The EU has given the British government 11 days to come up with a fresh Brexit plan to avoid crashing out of the bloc at 11pm on 12 April.
In the immediate aftermath of the crushing rejection of the prime minister’s deal, the European council president, Donald Tusk, called an emergency leaders’ summit.
Should the UK seek a lengthy extension, leaders will debate any request at an extraordinary meeting on 10 April.
Should May succeed in getting her deal past the Commons next week at a fourth time of asking, the EU would likely waive through an extension until 22 May.
But speaking in Poland, the EU’s chief negotiator, Michel Barnier, said it was becoming more likely the UK could crash out on the new default Brexit date of 12 April.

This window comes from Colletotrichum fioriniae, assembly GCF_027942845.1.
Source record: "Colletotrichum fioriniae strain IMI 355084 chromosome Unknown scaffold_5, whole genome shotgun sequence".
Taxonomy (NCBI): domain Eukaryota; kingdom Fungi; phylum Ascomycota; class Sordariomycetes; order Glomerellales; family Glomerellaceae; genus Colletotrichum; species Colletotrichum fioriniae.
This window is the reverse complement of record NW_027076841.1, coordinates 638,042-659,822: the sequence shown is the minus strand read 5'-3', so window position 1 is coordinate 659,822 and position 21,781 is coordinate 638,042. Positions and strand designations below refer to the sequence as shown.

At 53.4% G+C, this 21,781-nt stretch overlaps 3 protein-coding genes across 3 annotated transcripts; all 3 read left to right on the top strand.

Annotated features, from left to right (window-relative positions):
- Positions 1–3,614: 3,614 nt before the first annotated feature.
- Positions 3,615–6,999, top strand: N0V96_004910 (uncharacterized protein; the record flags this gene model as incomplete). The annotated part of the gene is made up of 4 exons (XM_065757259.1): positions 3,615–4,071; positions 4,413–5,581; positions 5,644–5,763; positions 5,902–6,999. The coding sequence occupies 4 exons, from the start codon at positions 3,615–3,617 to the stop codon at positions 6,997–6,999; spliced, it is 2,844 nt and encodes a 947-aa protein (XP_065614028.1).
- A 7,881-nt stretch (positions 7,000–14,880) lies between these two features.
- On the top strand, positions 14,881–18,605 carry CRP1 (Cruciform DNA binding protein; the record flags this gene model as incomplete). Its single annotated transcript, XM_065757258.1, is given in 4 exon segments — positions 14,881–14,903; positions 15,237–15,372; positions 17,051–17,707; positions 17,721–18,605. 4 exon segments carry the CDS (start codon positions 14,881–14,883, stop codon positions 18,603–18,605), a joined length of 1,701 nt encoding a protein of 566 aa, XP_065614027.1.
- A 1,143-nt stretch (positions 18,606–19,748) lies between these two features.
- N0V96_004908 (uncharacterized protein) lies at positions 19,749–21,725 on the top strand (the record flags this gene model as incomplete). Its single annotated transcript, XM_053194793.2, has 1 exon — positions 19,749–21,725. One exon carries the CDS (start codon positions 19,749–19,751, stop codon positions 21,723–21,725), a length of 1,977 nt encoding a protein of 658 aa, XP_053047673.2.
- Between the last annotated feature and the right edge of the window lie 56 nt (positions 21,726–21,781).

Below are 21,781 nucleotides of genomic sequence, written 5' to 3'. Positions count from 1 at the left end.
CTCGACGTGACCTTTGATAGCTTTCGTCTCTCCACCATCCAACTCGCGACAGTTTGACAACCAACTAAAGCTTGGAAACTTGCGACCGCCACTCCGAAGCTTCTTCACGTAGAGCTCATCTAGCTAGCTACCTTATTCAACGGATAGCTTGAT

The European commission’s most senior official, Martin Selmayr, tweeted: 12 April is now the new 29 March, in reference to the original date for the UK to leave the EU.
An official in the council, which represents member states, said Theresa May would probably be asked to address the other EU leaders on the chosen way forward at the summit on 10 April.
The exact timing and modalities of the European council are still to be decided but, like last week, the UK prime minister can be expected to participate in the beginning of the meeting.
In a statement, the European commission said a no-deal scenario was likely.
A no-deal scenario on 12 April is now a likely scenario. The EU has been preparing for this since December
2017 and is now fully prepared for a no-deal scenario at midnight on 12 April. The EU will remain united.
The benefits of the withdrawal agreement, including a transition period, will in no circumstances be replicated in a ‘no-deal’ scenario. Sectoral mini-deals are not an option.